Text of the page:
Editor’s Note: Views expressed in guest columns and letters to the editor reflect the views of the author, not the views of The State News.
On Feb. 8, Congressman Edward Markey (D-Mass.) took to the floor of the U.S. House of Representatives to introduce the Smarter Approach to Nuclear Expenditures Act (H.R. 3974). This SANE Act would cut $100 billion from the U.S. nuclear weapons budget over the next 10 years. Cutting the nuclear weapons budget makes a lot of sense.
The real nuclear threat to the U.S. does not lie in the fact that it does not, or will not, possess enough nuclear weapons to deter a nuclear attack. Rather, it is that there is no guarantee that nuclear deterrence works. That is why the U.S. government is so worried about North Korea possessing a few nuclear weapons or Iran possibly obtaining a few. The grim reality is that if governments are reckless or desperate, they will use nuclear weapons or perhaps give them to terrorists to attack their foes.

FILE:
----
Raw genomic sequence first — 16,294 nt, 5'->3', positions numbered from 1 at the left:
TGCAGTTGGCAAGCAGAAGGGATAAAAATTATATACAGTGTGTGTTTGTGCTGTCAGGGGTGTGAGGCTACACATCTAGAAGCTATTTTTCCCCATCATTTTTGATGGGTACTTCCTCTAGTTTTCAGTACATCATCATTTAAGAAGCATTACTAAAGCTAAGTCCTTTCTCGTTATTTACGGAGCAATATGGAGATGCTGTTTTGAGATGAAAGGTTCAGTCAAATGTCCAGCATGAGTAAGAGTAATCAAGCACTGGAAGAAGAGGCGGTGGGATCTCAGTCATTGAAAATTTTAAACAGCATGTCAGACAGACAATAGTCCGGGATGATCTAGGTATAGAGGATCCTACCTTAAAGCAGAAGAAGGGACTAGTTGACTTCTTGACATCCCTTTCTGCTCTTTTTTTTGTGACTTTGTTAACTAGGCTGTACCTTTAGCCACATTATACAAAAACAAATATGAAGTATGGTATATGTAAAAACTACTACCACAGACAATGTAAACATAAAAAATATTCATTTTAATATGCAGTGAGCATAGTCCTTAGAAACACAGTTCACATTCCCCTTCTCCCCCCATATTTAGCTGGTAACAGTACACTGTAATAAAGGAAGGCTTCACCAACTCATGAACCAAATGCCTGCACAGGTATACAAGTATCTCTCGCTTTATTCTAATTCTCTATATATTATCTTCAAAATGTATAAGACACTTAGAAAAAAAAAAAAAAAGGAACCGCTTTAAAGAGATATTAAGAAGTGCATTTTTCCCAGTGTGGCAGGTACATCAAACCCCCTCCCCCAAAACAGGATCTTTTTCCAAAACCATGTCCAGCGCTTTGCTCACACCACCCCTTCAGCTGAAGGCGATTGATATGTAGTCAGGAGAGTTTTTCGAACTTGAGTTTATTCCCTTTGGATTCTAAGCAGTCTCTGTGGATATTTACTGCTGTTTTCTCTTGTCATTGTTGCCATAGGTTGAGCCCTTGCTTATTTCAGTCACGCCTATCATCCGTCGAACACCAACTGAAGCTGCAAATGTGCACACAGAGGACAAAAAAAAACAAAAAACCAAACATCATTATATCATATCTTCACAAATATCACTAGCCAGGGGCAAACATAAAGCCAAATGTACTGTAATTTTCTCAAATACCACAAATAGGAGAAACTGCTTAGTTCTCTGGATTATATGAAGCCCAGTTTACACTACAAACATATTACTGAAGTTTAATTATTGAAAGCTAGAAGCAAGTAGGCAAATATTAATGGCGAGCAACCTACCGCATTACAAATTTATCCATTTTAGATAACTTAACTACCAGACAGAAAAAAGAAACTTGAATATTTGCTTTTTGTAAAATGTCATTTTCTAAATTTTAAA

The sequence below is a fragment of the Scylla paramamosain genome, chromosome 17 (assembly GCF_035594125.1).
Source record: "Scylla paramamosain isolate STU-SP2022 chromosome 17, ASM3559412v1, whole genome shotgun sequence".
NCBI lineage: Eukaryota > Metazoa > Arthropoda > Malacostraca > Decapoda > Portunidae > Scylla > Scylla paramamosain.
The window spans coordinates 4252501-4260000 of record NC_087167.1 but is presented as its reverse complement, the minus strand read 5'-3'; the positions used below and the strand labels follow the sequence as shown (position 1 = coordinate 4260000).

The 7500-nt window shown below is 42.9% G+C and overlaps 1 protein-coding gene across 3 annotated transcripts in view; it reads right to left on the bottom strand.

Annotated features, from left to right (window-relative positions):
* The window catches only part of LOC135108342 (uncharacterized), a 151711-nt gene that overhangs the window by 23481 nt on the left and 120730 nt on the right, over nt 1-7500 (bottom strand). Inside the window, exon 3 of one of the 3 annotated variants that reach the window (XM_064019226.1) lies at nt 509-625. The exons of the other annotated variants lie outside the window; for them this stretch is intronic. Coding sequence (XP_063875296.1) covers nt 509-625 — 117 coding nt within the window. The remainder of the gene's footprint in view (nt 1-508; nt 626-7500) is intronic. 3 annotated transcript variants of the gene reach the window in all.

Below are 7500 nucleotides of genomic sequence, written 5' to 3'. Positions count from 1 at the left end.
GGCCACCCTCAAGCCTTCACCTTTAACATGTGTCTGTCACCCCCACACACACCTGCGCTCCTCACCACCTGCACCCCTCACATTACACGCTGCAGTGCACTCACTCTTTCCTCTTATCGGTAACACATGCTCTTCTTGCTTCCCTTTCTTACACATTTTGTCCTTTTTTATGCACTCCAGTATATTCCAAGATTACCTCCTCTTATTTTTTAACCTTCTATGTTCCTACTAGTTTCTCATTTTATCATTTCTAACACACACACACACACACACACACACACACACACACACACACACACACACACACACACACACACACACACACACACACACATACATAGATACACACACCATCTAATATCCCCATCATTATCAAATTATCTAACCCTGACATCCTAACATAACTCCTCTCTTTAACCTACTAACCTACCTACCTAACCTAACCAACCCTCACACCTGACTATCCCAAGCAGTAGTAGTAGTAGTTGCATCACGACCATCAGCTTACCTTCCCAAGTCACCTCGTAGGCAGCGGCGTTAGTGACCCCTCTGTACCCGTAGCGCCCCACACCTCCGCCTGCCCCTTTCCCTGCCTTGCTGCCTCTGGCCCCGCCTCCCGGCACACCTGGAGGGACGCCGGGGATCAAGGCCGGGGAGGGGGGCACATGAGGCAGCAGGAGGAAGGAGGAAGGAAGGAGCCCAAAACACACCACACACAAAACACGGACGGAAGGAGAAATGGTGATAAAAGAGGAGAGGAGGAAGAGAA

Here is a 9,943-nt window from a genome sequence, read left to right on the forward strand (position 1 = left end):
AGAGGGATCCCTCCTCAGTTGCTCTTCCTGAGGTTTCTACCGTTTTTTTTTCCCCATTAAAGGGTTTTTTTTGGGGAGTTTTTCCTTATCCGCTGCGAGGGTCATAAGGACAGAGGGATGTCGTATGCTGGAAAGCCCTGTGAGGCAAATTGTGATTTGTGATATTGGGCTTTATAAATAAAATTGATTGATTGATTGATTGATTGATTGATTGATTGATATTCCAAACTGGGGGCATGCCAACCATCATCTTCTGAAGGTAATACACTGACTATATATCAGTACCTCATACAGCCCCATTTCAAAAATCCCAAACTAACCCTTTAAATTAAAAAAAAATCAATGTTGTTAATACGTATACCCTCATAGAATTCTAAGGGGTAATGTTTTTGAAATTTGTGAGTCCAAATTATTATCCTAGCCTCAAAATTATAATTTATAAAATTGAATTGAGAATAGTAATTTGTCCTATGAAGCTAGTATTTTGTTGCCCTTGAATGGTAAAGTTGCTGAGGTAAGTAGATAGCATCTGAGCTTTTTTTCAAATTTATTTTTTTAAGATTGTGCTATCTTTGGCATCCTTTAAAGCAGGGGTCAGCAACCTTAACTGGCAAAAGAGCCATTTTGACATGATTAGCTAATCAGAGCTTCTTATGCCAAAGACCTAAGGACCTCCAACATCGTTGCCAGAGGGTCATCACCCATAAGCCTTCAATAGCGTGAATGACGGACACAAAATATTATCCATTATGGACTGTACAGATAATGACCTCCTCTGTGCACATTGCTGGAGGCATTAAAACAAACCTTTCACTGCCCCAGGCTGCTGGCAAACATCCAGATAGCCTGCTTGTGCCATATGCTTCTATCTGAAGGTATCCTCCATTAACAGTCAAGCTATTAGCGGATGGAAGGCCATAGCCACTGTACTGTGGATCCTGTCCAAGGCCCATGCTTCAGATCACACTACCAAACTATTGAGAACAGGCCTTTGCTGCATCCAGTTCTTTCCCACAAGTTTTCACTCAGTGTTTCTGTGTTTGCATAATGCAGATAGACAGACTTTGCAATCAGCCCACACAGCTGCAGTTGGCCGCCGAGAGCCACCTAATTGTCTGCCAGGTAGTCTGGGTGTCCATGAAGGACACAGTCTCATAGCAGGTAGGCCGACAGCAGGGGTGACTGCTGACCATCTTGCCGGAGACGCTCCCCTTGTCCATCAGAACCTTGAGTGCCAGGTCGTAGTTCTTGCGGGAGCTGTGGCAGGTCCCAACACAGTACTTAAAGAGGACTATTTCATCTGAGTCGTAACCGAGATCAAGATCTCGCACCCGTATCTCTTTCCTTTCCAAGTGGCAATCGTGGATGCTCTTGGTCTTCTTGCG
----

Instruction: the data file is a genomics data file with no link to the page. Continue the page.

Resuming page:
Thus, what has made the United States safer in this dangerous world has not been piling up endless numbers of nuclear weapons, but rather nuclear arms control and disarmament agreements. The Nuclear Non-Proliferation Treaty, for example, by trading promises of the nuclear powers to disarm for promises of the non-nuclear powers to forgo nuclear weapons development, has persuaded the vast majority of nations not to develop nuclear weapons.
As a result of patient U.S. diplomacy, even the leaders of North Korea, one of the worst-governed countries in the world, seem to have shown recent glimmers of sanity. In late February, they announced that, thanks to an agreement with the U.S. government, they would suspend nuclear tests and uranium enrichment as well as allow international inspection of their nuclear facilities.
If even the government of North Korea can manage to display a measure of common sense, then is it too much to ask our own government to do the same? Our leaders in Washington could join Representative Markey and his Congressional allies in cutting back the U.S. government’s vast nuclear doomsday machine and using the savings to provide for Americans. Surely it’s time to try a little nuclear sanity.
Lawrence S. Wittner, emeritus professor of history at the State University of New York at Albany
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